|LOUIS LINCE (banjo/guitar)
started playing in Stockport in 1957.
Moving south to Hertfordshire in 1958, he played in the Colne Valley Six and the
Memphis Jazz Band in the early '60s. He played in the early '70s with Mac's (the
late Gordon Mackay) New Orleans band. He was a founder member of the Dave Bailey
Trio and played in the Ken Colyer All-star bands that toured East Anglia from
1977-83. Louis played with the Cambridge-based Savoy Jazzmen for eight years.
He formed his own New Orleans band in 1984, and has been leading it in various guises since then. Louis became a full time musician in 1986. He has played in the city of New Orleans itself on many occasions and visits there on a regular basis. He recorded with Tuba Fats and the late Linda Young in 1995. His influences include John St.Cyr, Manny Sayles and Bud Scott. The blues playing of Buddy Guy and Jimi Hendrix have also played a part in the development of his unique style. He relocated back to Stockport in 2002, where he continues to lead his New Orleans Irregulars and Louisiana Yard Dogs.
Our monthly Manchester Jazz residency at High Lane Conservative Club last night came hard-on-the-heels of news that Louis, our banjo player, had died earlier in the day. We missed him last month when he had only just been taken ill, but at that time we didn't know how serious it was or how little time he had left. When Roger Browne announced his having passed away over the microphone, there were audible gasps of surprise and shock throughout the audience.
Our first number, 'My Old Kentucky Home', was dedicated to Louis's memory. It had long been a great favourite of his, and it was he who had introduced it into our repertoire. When I joined Mart Roger's band five years ago, I had already known Louis for some time, having played with him more than once in Germany and elsewhere. His passionate dedication to the music, his love of New Orleans and his encyclopaedic knowledge of the recorded history of jazz never ceased to amaze me, but he was also a remarkably practical man. Following the tragic loss of Mart last year, it was Louis, with his gift for organisation, who took over the arduous roles of hustling for gigs, booking deps where necessary and setting up the PA. How terrible that all that can have been lost in such a short time! -
Revd Allan Wilcox.
Can I record my sadness at the death of Louis Lince. I had encountered him a couple of times before he moved back north, and our paths crossed not infrequently afterwards. He was an excellent banjoist, with whom it was a pleasure to play. I would support Allan W’s endorsement of his love and knowledge of the music and dedication to its preservation. To me he was one of life’s nice guys. My sympathy to Jill. -
Louis quite often came to the Widnes Jazz club the last time was shortly before Christmas .He was an excellent player and a lovely man who always had time for a chat . He will be very sadly missed .My deepest condolences to his family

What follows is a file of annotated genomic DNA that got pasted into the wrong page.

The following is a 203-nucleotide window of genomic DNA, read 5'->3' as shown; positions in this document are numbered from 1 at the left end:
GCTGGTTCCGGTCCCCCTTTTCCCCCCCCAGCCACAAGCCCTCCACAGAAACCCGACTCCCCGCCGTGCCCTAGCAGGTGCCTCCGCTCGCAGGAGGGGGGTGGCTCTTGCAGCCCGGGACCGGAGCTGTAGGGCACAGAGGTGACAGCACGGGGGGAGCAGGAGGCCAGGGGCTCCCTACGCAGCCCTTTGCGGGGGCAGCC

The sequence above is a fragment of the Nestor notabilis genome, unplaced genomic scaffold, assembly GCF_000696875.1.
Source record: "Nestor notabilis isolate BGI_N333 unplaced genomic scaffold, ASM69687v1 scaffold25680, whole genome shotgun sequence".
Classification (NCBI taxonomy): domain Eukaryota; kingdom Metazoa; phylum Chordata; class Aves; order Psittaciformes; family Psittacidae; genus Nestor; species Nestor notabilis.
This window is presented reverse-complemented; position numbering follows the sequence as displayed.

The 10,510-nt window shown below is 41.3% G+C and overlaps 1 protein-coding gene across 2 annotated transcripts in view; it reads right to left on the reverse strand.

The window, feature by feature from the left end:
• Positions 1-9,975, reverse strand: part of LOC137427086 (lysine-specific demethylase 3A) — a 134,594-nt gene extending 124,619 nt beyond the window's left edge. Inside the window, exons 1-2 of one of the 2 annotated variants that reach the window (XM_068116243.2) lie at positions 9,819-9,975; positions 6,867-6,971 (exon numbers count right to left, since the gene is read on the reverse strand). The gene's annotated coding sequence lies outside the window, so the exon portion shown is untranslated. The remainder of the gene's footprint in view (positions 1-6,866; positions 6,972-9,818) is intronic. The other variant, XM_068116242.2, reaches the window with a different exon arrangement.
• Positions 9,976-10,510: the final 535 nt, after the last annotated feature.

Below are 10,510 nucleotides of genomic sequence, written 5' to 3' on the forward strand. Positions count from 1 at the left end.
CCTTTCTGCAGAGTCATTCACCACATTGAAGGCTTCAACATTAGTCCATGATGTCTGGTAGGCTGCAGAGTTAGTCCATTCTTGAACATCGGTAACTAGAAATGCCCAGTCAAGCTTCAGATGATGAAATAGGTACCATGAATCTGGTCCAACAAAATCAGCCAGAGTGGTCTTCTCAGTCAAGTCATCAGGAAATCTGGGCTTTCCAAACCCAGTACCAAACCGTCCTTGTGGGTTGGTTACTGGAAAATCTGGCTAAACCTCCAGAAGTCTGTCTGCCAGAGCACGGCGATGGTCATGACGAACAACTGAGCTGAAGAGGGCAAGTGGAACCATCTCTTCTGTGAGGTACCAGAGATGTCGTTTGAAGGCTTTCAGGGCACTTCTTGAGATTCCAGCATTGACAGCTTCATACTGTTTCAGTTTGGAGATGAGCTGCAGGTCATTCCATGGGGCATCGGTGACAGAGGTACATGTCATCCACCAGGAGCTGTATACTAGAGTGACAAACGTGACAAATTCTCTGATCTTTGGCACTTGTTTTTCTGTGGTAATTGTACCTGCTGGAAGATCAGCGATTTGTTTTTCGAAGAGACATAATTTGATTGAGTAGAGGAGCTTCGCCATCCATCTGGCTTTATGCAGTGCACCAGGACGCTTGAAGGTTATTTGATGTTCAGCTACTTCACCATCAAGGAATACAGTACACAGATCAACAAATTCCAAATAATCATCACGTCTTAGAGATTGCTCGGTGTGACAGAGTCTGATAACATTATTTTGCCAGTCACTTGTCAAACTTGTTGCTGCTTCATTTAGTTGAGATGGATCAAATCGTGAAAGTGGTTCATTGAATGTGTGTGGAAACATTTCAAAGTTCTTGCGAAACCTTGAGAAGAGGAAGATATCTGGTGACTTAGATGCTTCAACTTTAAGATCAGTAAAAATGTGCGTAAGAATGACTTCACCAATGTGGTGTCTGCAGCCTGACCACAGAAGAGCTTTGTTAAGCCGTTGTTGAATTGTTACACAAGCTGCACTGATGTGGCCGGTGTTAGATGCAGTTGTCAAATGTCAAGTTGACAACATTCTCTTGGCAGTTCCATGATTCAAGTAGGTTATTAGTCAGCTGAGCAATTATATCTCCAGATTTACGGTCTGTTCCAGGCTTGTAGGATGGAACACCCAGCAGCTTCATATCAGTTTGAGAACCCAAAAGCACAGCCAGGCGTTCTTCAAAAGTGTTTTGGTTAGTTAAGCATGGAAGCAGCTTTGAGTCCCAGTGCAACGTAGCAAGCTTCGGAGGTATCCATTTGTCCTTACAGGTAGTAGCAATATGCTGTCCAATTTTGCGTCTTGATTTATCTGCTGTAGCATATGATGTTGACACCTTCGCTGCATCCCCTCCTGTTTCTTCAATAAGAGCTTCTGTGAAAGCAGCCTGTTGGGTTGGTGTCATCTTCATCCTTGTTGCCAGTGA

So very sad to learn that Louis has passed away. It has been a privilege to have known Louis for a long time. What a lovely gentleman and a truly great musician, who will be sadly missed. Please accept Karla and my sincere condolences. R.I.P Louis
It has been
an honour and privilege to have known Louis. He has played with the
Savoy Jazzmen twice a month for the last three years or so at our
residency in Widnes. A fine player with a great personality & sense
of humour. His dedication to New Orleans music was unmatched.
Peter Swensson (Savoy Jazzmen)
So sorry to hear about
Louis. He played with the Savannah Jazz Band
for about 7 years from
2005 to 2012 after Jack Cooper had to retire from playing because of
his arthritis. We had lots of memorable occasions on our
travels some better than others but mainly good ones. We were
both on the same wavelength as far as the New Orleans music was
concerned. He had an amazing knowledge of New Orleans whether
it be the music, musicians or places of interest. He was also
the publisher of "New Orleans Music Magazine", incorporating
Footnote, and supplied lots of recorded material by mail order. He
will be sadly missed by all who knew him. -
Our friend and mentor Louis Lince died of a brain tumour on Monday. His great knowledge of New Orleans jazz and of the Northern Jazz scene of the UK made possible the Ray and Jenny Knight “Rayk jazz” documentaries about jazz bands "Oop North" . He was script writer, narrator and organised the many bands for these projects, and was working on a fourth documentary with us when he was sadly, taken ill. -
Ray & Jenny Knight
Bouncing Around by The Louis Lince Big 4 courtesy Rayk Jazz
So sorry to hear about Louis, a fine player. He was always willing to dep for me. He will be missed.
Ian McCann for the Harlem Hot Stompers.
We were deeply saddened to hear of the passing
of that stalwart of the British Jazz Scene Louis Lince. His
encyclopedic knowledge of all matters ‘New Orleans’ will be greatly
missed not to mention his musicianship and administrative talents.
I got to know Louis through Dave & Carol Copperwaite who lived round
the corner from him but can only recall playing with him a couple of